UP FRONT It’s Named After
By Lisa Kimble
Narducci’s Cafe in the teapot on the stove. Well known for her feisty personality, she was rumored to chase trouble makers away with a meat cleaver. She even raised two pet lambs in the basement. Their son Frank went on to establish Amestoy on the Hill on River Boulevard, and their daughter, Josephine, purchased the hotel from her family in 1953, operating it until 1964 when she sold it to Raymond Maitia. A few years later, the hotel changed hands again — from Basque proprietorship to Italian. Marino Narducci and his brother Leo bought the building and changed the name to Marino's. After a couple of years, the name was switched back to the more recognizable Amestoy. In 1977, Marino's son James took over and the following year renamed it Narducci's. Today Narducci and Julie Shine run the restaurant and residence hotel upstairs. The present brick building is a replacement of the original Cesmat destroyed by fire around the turn-of-the-century. Known for great steaks and authentic Basque fare, stepping inside Narducci's is like a walk back in time — old menu boards, Basque memorabilia and original photographs chronicling the hotel's history line the walls. Photo by Michael Fagans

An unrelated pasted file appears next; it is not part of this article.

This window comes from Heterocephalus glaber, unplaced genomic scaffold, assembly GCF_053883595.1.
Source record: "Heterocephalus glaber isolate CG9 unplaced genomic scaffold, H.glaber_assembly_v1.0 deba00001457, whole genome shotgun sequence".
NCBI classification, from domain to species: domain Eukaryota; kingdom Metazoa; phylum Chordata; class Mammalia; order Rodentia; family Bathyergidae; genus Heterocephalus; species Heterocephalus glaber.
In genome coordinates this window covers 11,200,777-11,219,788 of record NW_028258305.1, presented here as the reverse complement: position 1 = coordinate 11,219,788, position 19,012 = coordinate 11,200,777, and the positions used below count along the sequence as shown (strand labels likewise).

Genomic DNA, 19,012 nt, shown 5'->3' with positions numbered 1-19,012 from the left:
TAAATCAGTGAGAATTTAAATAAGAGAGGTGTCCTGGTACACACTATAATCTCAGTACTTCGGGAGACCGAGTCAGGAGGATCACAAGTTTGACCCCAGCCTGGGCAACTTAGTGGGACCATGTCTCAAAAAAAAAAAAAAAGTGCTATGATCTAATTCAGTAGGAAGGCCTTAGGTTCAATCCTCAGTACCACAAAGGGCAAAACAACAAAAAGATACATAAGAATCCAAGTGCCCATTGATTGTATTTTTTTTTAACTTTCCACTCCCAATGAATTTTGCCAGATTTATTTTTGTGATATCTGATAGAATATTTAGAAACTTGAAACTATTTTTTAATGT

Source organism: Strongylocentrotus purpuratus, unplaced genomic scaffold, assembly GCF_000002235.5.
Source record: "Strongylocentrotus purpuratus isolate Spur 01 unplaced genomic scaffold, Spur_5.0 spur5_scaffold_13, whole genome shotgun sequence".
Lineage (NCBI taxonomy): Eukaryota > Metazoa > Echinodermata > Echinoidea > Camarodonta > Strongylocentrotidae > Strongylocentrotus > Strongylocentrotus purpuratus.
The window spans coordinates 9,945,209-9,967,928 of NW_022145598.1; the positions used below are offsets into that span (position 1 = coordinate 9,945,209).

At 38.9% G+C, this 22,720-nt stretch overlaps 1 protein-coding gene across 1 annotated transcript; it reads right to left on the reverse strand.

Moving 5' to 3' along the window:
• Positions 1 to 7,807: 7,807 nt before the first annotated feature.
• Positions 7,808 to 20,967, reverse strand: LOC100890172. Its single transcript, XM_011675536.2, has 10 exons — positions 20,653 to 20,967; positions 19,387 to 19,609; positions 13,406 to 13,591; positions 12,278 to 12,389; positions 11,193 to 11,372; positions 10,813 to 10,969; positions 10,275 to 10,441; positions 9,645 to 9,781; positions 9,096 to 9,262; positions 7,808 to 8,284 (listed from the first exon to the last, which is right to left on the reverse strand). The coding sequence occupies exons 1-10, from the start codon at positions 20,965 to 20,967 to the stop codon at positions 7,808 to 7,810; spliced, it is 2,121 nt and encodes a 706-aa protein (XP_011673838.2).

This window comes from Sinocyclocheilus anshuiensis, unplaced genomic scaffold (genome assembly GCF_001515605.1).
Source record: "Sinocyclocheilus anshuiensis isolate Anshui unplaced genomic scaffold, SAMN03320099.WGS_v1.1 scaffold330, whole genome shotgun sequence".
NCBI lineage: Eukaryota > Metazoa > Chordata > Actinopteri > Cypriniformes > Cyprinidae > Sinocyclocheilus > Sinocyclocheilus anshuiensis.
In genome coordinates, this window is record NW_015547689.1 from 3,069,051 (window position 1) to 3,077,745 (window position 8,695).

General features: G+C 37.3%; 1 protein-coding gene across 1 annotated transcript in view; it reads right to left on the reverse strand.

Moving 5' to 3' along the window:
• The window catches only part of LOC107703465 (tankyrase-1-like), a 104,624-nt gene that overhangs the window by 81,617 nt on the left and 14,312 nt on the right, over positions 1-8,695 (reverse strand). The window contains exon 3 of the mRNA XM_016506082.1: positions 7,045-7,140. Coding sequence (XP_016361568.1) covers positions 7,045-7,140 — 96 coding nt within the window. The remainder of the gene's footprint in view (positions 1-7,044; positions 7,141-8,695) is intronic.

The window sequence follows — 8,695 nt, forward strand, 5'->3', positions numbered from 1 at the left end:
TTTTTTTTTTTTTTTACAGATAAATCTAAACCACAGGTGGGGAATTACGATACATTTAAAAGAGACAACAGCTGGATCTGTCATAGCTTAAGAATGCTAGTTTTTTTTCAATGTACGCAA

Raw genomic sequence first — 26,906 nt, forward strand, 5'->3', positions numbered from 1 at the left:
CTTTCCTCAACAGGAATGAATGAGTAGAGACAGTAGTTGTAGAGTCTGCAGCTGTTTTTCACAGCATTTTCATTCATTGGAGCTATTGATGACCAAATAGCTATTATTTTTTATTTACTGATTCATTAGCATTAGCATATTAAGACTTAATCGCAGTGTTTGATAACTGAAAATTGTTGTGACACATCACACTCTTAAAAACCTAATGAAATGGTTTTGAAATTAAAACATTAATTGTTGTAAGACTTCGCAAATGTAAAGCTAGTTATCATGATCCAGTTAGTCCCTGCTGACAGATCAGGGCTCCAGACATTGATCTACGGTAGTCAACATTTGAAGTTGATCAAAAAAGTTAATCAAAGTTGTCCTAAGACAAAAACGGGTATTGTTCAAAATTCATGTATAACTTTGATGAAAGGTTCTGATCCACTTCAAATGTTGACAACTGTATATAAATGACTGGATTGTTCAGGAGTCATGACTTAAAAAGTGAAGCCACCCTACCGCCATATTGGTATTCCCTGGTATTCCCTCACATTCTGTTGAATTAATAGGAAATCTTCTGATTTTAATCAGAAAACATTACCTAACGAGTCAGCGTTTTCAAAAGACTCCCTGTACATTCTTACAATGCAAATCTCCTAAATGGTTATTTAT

Leafing through the savory pages of the early days of Basque culture in Old Town Kern, there is a brick building on East 21st Street with a past as storied as the food is delicious at the presentday cafe. It also boasts more name changes than most. In the late 1800s, east Bakersfield was the hub of Basque society. Sheepherders, mostly young and unmarried, with little command of the English language, needed a place to hang their hat, thus giving rise to the establishment of boarding houses like the Iberia Hotel and the Metropole. Another well-known hotel, the Cesmat was built in the late 1890s by French immigrant Marius Cesmat. President William McKinley visited the hotel in 1900 while on a railroad tour. Francisco (Frank) Amestoy and his wife, Anselma, purchased the Cesmat in 1927 while both were still working at the Noriega Hotel. They operated the Noriega until 1931, when they left to take over management of the Cesmat, changing its name to the Amestoy Hotel. Bakersfield Basques had a difficult time with prohibition. Anselma's friends called her "Txaparita," reportedly because she had developed clever ways of hiding alcohol, whether in her brassiere or
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